> In general, you can't simply publish another person's work, even if you cut it up and reorder it.

That's a really strange way of defining a lexicon. Is anyone going to pass over the original and just grab the lexicon instead? No, of course not. But it has a great deal of value to those who are reading (and writing!) the originals. So it's both more and less than the original work, and clearly a hippogriff of a different color.

> Life plus 10, renewable in 10 year increments by the heirs (with no limit on number of renewals, as long as they're willing to repeatedly file the paperwork) for works created by individuals.

Are those rights transferrable (say, to an immortal corporation?) Are they subject to estate taxes?
posted by ChurchHatesTucker at 4:24 PM on January 12, 2010


So ...uhhh Robocop ..do you ...like comic books?

Why, yes. I seem to be doing my devotions at the altar of Simonson's Thor at the moment.

The tactical implications of a Surtur are astounding!

Although that bit with leading the armies of Muspelheim into a trap betwixt the Twin Towers was a bit retroactively... awkward.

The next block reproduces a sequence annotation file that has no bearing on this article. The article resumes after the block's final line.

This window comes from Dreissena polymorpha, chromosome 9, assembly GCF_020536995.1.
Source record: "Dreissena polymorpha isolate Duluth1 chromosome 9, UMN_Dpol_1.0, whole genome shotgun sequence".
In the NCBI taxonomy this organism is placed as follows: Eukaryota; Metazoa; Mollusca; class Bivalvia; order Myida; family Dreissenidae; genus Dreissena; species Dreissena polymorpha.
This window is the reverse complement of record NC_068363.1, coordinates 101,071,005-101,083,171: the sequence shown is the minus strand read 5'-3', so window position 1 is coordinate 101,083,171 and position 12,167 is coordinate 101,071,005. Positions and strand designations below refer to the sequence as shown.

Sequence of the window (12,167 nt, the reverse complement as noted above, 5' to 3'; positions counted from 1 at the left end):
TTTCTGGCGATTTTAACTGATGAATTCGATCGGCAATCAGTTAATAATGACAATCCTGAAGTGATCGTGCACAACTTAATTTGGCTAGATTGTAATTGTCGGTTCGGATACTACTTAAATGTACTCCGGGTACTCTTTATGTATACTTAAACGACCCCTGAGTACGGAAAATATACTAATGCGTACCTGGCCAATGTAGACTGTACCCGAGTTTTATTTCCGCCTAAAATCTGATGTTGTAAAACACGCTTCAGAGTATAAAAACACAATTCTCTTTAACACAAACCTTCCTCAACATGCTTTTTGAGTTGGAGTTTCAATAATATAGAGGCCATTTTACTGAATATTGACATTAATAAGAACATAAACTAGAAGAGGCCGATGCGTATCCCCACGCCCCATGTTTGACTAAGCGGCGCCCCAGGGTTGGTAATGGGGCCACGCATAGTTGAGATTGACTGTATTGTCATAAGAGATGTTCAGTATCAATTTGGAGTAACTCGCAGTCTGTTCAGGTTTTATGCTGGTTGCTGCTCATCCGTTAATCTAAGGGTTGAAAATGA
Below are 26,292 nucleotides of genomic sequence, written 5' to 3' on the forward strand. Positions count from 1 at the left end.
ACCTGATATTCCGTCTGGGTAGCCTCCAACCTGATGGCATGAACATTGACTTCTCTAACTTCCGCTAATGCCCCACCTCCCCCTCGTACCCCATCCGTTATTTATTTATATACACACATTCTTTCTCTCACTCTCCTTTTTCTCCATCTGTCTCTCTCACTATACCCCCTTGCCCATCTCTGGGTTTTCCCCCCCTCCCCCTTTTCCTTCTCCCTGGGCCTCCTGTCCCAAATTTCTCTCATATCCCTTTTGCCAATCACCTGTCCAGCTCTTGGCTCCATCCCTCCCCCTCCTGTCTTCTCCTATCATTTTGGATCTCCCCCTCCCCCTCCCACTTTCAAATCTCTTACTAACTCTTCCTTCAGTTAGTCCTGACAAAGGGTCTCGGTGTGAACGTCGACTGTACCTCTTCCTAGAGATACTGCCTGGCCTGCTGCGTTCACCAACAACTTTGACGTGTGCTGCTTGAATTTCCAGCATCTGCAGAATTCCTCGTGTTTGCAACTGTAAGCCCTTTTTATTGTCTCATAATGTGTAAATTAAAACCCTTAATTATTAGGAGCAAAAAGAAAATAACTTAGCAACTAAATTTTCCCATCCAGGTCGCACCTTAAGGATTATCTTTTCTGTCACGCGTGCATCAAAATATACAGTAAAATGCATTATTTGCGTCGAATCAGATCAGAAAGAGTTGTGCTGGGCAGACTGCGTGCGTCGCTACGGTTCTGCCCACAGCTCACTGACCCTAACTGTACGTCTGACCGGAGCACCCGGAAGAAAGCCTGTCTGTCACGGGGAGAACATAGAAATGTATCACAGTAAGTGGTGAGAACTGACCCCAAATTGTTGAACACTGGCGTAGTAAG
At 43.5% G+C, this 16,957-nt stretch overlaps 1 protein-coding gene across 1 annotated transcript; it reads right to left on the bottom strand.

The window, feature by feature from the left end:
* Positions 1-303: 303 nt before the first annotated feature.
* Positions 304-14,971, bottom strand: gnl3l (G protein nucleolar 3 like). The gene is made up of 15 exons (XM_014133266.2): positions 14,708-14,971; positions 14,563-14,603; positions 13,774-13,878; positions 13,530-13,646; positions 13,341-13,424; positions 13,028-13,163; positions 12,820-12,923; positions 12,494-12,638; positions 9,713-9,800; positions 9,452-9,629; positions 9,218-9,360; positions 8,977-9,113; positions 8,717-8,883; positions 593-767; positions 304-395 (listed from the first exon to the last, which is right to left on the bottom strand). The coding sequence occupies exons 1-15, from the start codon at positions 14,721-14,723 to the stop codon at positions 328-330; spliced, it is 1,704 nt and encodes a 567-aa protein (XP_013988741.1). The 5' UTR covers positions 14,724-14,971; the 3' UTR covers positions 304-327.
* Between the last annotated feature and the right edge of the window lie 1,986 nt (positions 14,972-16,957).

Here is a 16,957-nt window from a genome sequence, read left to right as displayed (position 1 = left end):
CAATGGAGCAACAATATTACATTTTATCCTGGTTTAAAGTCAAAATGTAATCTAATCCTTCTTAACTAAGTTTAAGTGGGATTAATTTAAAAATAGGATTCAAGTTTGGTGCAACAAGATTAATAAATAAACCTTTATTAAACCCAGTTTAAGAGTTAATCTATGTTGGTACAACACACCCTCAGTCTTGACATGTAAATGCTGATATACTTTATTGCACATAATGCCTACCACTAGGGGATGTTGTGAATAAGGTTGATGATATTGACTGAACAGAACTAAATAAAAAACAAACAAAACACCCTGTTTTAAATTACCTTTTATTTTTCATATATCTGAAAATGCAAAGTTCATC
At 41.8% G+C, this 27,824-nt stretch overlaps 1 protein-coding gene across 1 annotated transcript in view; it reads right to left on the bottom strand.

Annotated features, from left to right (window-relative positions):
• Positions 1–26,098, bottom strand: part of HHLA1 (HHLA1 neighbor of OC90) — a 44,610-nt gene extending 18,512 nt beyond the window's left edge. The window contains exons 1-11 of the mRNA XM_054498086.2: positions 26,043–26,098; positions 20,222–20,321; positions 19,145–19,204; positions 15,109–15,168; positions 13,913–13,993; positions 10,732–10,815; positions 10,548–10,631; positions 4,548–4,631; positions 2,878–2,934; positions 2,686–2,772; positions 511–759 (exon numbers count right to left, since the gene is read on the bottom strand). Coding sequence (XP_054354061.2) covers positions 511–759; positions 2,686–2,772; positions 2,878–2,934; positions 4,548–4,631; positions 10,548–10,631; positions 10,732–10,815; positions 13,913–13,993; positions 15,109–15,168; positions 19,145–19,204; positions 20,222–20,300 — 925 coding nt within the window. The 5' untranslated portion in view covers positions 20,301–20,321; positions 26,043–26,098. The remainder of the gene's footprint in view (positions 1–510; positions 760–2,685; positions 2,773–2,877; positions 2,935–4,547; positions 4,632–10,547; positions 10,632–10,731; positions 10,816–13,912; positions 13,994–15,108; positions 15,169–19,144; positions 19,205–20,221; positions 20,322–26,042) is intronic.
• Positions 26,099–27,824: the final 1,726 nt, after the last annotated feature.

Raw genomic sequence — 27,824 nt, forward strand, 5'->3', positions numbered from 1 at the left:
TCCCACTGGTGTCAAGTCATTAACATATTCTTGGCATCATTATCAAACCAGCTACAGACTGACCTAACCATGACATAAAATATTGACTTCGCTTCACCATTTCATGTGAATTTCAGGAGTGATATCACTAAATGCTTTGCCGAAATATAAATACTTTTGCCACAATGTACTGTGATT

posted by robocop is bleeding at 6:05 PM on January 12, 2010


That's a really strange way of defining a lexicon.

The original website, which was at first what was going to be published, contained massive amounts of text taken directly from the book. If I remember correctly, there was more of Rowling's text than there was original work. While that's fine for a website which can be accessed for free, Rowling quite reasonably objected to somebody taking her work, cutting it up, and selling it.
posted by Pope Guilty at 6:30 PM on January 12, 2010


> While that's fine for a website which can be accessed for free, Rowling quite reasonably objected to somebody taking her work, cutting it up, and selling it.

That's a website that JKR admitted she used for her own reference, and gave an 'award' to (in 2004) on account of that. What's her problem?

Oh, I see. She's fine when other people are footing the bills for her, but will sue when they might actually *gasp* make some money off of their efforts (and make no mistake, these are the results of other people's labors, her future endeavors don't enter into it.)

Stay classy, JR.
posted by ChurchHatesTucker at 6:53 PM on January 12, 2010


That's a website that JKR admitted she used for her own reference, and gave an 'award' to (in 2004) on account of that. What's her problem?

That she liked the website does not mean that she consented to having it monetized. Her approval of one non-profit use of her copyrighted material does not constitute consent to another use. Just because I'm okay with you cutting through my yard on your walk doesn't mean I'm okay with you eating out of my fridge, you know?